Symptoms of infection are concentrated in young leaves and include a mild leaf mosaic pattern and a slight deformation. Dark green blister-like patches appear on otherwise yellowish-green leaf blades. At later stages of the disease, leaf veins can show signs of clearing, petioles are somewhat shorter and leaves curl downward while adopting an upright position. Other plant parts (stems, flowers) are not affected. Plants show a moderately stunted growth, something that only becomes apparent when directly compared to healthy plants.
The virus affects papayas as well as other crops, for example those of the cucurbit family. It is spread from plant to plant by aphids or mechanical injuries. Other ways of disease transmission is through grafting of infected planting material or via mechanical plant injuries. It is often associated with other viral diseases and symptoms can vary slightly in those cases. This virus is actually of minor importance in papaya but if the right conditions are met, it can lead to yield losses.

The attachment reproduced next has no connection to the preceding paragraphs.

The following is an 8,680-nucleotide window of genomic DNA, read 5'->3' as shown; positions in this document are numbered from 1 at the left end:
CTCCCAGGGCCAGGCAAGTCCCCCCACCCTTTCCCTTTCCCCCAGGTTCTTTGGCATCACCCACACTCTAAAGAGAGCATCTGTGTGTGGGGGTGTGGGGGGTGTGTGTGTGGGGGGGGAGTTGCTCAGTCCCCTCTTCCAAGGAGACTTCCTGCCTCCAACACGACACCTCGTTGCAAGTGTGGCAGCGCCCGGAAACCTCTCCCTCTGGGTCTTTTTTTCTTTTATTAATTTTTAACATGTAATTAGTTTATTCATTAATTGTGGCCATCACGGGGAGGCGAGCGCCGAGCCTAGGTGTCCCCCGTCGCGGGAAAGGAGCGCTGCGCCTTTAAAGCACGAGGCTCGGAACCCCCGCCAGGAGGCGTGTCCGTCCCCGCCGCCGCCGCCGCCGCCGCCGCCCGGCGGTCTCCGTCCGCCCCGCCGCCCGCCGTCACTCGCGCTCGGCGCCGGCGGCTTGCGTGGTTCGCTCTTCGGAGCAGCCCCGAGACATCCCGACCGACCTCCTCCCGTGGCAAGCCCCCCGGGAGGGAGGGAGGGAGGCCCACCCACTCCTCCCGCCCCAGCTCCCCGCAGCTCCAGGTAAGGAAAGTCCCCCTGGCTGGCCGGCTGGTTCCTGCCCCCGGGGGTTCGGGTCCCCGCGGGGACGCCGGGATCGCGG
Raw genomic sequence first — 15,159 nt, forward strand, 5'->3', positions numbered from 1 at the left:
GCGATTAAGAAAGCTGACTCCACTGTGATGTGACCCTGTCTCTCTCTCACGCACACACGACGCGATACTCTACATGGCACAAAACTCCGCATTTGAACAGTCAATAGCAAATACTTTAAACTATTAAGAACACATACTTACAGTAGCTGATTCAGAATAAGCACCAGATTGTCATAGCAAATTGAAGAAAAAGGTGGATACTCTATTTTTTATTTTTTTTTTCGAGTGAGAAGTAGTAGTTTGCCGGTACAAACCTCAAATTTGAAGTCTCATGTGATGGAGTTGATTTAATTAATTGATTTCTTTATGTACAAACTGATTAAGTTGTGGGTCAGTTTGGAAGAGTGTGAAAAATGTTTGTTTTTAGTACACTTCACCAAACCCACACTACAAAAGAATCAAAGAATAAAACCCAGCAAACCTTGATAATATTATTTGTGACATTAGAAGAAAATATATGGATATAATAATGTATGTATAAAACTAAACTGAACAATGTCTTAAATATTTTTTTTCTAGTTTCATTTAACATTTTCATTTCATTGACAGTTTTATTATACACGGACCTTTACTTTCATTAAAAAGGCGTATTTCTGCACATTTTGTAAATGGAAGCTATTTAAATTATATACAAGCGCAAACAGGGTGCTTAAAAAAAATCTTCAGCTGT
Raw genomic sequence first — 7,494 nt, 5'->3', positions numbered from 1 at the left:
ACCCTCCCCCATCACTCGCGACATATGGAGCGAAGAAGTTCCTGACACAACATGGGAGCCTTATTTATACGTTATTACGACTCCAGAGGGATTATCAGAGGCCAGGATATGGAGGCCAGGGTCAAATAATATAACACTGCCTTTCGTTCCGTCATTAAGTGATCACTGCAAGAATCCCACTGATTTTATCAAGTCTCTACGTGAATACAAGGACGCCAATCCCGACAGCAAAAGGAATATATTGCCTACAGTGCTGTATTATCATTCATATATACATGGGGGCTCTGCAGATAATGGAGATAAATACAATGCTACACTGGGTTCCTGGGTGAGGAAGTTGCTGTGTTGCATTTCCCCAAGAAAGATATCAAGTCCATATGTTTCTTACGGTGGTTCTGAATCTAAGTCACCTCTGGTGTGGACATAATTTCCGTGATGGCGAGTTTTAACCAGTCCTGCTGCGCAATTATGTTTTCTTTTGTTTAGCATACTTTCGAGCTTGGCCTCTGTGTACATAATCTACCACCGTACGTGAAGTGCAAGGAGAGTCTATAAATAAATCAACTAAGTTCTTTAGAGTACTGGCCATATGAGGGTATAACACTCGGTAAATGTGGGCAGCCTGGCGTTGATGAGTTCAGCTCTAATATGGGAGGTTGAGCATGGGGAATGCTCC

Disinfect working tools or heat them in an oven at 150°C for 1 hour to kill the virus. Working tools or gloves can also be dipped in 0.525% sodium hypochlorite and then rinsed in water. Bio-fungicides based on Verticillium lecanii can also help to control aphid populations. Insecticidal soaps might be effective at the beginning of an infection.
Always consider an integrated approach with preventive measures together with biological measures if available. There is no chemical treatment for viral infections. Aphids can be controlled through a series of chemical products such as cypermetrhin, chlorpyrifos or pirimicarb.
Plant seeds or seedlings from healthy plants or from certified sources.,Rotate with non-host crops.,Beware of carrying infected soil or plant material to uninfected fields.,Spot, remove and destroy infected plants or plant parts.,Disinfect your tools and equipment with heat or other methods.,Keep hands and clothes clean and wear gloves.